The river walkers pace their journey slowly, recreating a sense of time that has been lost in the contemporary city–or perhaps time is altered by the presence of the buried river. It may follow the speed of the water beneath the ground. Time itself does not matter in the presence of the lost river.” – Peter Ackroyd, London Under: The Secret History Beneath the Streets

Weekend 211.0 (Some break the rules, and live to count the cost)

(1) Fully Booked: Architect Annabelle Selldorf decodes the Morgan Library’s lofty design (WSJ)

(2) Life With and Without Tradition (WSJ)

(a) “The story is a cleverly constructed parable about the collision of orthodoxy and modernity, and it illustrates the author’s most rewarding themes: the emptiness of living without traditions and the perils of stubbornly clinging to them.”

(b) “We see his characters aggressively mapping their destinies, but we also know that, in the novel’s larger scope, every action is subject to the humbling forces of time and chance.”

(3) The Master Builder of Towers of Flowers (WSJ)

(4) Quote from E.M. Forster

“Only connect, and the beast and the monk, robbed of the isolation that is life to either, will die.”

(5) The Karakuwa House – The perfect monk house? It’s called the gassho which means praying hands.

(6) Quote from Frederick Crews on E.M. Forster

“The landscapes in his novels have an almost pantheistic vitality, and they are usually enlisted on the side of self-realization for the central characters. To be attuned to the spirit of the countryside is not simply to resist the shallowness of London, but to be awake to the full life of the senses, without which there is no real awakening of the soul.”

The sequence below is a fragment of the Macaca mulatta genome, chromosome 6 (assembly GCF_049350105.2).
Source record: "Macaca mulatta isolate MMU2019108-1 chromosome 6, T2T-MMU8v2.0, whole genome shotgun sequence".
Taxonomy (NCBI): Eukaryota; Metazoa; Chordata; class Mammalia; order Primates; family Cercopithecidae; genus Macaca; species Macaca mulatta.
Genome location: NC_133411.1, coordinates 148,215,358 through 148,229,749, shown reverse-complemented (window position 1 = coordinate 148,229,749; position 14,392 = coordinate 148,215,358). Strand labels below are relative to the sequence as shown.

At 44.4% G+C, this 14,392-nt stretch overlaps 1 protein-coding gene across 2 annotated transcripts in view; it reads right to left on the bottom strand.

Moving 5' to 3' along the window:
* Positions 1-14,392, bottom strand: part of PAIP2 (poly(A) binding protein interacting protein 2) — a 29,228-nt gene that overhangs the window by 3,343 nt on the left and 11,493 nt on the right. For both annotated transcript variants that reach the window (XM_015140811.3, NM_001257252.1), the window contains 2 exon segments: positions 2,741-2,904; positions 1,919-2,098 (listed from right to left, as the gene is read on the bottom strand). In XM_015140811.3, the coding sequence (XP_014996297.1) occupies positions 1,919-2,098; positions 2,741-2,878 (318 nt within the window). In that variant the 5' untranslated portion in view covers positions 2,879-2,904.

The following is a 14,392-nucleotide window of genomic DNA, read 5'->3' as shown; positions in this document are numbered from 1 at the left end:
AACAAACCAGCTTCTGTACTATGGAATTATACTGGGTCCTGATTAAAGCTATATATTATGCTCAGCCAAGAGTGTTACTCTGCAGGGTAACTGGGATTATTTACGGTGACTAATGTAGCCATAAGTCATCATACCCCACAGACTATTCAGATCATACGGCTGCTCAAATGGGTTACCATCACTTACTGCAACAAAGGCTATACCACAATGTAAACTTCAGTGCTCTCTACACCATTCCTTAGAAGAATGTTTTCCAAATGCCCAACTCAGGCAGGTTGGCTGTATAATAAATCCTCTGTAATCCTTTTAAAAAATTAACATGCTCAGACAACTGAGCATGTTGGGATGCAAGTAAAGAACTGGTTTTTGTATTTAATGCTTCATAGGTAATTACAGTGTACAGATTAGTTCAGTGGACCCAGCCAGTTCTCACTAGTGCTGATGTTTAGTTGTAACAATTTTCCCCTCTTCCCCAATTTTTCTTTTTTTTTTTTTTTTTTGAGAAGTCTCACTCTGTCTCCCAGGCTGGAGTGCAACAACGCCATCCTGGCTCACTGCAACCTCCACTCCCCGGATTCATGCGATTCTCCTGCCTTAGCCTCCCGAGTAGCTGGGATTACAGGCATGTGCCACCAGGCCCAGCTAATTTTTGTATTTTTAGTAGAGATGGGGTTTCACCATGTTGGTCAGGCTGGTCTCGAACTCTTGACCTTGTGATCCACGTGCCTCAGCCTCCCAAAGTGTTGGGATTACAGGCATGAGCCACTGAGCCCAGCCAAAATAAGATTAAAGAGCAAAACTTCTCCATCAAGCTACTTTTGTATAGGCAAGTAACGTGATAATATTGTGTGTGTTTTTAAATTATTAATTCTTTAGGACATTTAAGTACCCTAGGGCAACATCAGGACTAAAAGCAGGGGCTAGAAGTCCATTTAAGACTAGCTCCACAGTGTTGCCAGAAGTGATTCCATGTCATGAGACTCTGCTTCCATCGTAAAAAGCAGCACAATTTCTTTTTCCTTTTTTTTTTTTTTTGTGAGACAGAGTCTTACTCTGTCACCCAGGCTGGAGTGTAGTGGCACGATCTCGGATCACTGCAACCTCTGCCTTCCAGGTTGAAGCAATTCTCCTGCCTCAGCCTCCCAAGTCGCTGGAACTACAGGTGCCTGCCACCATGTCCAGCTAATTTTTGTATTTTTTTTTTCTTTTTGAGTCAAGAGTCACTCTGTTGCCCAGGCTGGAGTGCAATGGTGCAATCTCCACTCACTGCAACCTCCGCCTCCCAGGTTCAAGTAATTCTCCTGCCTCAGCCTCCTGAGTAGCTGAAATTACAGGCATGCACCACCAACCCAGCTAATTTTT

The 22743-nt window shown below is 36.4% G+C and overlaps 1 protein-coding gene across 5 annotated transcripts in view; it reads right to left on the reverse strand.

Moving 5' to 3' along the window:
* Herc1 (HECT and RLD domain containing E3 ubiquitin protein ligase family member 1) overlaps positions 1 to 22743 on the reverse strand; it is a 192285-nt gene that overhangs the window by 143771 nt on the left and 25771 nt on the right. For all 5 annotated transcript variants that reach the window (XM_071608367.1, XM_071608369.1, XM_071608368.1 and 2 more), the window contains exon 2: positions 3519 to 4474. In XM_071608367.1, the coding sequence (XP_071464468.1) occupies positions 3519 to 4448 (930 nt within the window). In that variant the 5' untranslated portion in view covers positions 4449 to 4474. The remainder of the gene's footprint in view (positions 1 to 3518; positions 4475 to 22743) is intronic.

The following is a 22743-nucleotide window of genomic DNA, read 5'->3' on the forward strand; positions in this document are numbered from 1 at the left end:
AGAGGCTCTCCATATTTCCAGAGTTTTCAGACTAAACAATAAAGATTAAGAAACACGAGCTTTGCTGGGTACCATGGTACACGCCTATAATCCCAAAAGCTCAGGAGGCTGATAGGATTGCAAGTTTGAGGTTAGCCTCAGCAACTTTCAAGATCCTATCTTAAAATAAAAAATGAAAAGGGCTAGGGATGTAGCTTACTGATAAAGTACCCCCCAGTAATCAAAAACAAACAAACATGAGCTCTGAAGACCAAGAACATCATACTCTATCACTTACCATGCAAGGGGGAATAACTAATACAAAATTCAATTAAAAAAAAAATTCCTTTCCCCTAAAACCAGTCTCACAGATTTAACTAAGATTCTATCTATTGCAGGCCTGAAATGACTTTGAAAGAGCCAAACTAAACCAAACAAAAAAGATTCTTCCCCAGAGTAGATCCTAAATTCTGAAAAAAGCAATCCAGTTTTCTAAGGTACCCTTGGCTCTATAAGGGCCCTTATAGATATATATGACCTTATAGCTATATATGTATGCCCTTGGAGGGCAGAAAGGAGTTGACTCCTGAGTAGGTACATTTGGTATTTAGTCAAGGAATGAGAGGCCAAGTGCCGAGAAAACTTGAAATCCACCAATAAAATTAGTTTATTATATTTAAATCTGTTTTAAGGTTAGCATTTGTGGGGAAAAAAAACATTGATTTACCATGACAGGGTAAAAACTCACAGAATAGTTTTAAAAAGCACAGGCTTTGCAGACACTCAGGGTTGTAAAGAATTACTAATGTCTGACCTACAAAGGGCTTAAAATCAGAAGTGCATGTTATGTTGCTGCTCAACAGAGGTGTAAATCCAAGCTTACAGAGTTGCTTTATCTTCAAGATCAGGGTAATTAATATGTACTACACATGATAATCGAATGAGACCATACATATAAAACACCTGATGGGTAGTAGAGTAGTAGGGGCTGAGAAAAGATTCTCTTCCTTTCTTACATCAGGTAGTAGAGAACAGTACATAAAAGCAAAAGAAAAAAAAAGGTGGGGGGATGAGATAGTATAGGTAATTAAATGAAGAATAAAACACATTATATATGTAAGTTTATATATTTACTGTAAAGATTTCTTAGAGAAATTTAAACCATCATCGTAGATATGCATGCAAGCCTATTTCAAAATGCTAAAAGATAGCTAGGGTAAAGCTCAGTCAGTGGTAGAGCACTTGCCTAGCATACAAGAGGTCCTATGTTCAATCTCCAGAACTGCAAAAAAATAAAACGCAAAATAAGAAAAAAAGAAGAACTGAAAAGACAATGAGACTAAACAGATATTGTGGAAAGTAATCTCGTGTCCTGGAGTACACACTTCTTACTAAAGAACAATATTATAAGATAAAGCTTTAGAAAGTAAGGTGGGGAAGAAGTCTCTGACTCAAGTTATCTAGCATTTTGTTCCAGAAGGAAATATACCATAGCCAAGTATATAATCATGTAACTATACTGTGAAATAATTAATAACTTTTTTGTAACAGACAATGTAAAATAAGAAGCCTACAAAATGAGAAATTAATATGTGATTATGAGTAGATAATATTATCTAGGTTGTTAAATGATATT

(7) Another quote from The Architecture of Happiness by Alain de Botton

“A second compelling claim was made for the visual when the early theologians speculated that it might be easier to become a faithful servant of God by looking than by reading. They argued that mankind could more effectively be shaped by architecture than by Scripture. Because we were creatures of sense, spiritual principles stood a better chance of fortifying our souls if we took them in via our eyes rather than via our intellect. We might learn more about humility by gazing at an arrangement of tiles than by studying the Gospels, and more about the nature of kindness in a stained-glass window than in a holy book. Spending time in beautiful spaces, far from a self-indulgent luxury, was deemed to lie at the core of the quest to become an honorable person.

Weekend 210.1

ritratto pietra

(1) The War Without a Loser (WSJ)

(2) Olympics fever will help to make 2012 the year of the bike

(3) Colouroids // Illustrations by Kevin Dart

(3a) The Art & Illustration of Kevin Dart

Weekend 210.0

Bike ChainFirst ride of 2012! It was mostly an excuse to test the installation of a Brooks Flyer Saddle. I rode to the post office and stopped for coffee.

I had a copy of the Wall Street Journal in the basket which I retrieved from the end of the driveway before my ride. I thought about taking a picture of it in the basket and titling this post, “Green & Pro Business” but my legs felt like rubber and the camera was upstairs (awful, right???). I did commit to stamping correspondence with a bike to indicate it was delivered to the post office using ‘my old rubber legs’ and now a trip to the Great American Stamp Store (local retail) is in the offing.